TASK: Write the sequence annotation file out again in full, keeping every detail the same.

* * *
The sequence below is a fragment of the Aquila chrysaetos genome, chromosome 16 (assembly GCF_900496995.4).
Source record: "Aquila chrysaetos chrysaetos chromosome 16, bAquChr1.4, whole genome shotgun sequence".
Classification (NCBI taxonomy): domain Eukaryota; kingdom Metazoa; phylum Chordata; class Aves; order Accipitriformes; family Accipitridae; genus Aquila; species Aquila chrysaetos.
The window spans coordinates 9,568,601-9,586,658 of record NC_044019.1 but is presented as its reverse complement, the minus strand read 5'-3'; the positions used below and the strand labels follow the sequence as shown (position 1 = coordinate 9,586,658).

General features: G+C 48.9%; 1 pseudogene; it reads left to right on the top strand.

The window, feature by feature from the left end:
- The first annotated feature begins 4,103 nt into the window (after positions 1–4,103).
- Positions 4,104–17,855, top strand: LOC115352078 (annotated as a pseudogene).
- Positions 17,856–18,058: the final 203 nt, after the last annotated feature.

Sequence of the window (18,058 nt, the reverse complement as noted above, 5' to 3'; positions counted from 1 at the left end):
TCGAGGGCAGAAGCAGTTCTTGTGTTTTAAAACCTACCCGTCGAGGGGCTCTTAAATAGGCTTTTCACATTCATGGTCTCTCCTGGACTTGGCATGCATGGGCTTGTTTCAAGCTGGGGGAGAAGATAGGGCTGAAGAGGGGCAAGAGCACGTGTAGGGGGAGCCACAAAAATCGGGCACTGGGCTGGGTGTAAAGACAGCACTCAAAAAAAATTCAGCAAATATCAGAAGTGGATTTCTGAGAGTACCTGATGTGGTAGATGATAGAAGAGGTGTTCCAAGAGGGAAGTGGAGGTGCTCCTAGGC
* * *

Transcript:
The sequence below is a fragment of the Aquila chrysaetos genome, chromosome 16 (assembly GCF_900496995.4).
Source record: "Aquila chrysaetos chrysaetos chromosome 16, bAquChr1.4, whole genome shotgun sequence".
Classification (NCBI taxonomy): domain Eukaryota; kingdom Metazoa; phylum Chordata; class Aves; order Accipitriformes; family Accipitridae; genus Aquila; species Aquila chrysaetos.
The window spans coordinates 9,568,601-9,586,658 of record NC_044019.1 but is presented as its reverse complement, the minus strand read 5'-3'; the positions used below and the strand labels follow the sequence as shown (position 1 = coordinate 9,586,658).

General features: G+C 48.9%; 1 pseudogene; it reads left to right on the top strand.

The window, feature by feature from the left end:
- The first annotated feature begins 4,103 nt into the window (after positions 1–4,103).
- Positions 4,104–17,855, top strand: LOC115352078 (annotated as a pseudogene).
- Positions 17,856–18,058: the final 203 nt, after the last annotated feature.

Sequence of the window (18,058 nt, the reverse complement as noted above, 5' to 3'; positions counted from 1 at the left end):
TCGAGGGCAGAAGCAGTTCTTGTGTTTTAAAACCTACCCGTCGAGGGGCTCTTAAATAGGCTTTTCACATTCATGGTCTCTCCTGGACTTGGCATGCATGGGCTTGTTTCAAGCTGGGGGAGAAGATAGGGCTGAAGAGGGGCAAGAGCACGTGTAGGGGGAGCCACAAAAATCGGGCACTGGGCTGGGTGTAAAGACAGCACTCAAAAAAAATTCAGCAAATATCAGAAGTGGATTTCTGAGAGTACCTGATGTGGTAGATGATAGAAGAGGTGTTCCAAGAGGGAAGTGGAGGTGCTCCTAGGC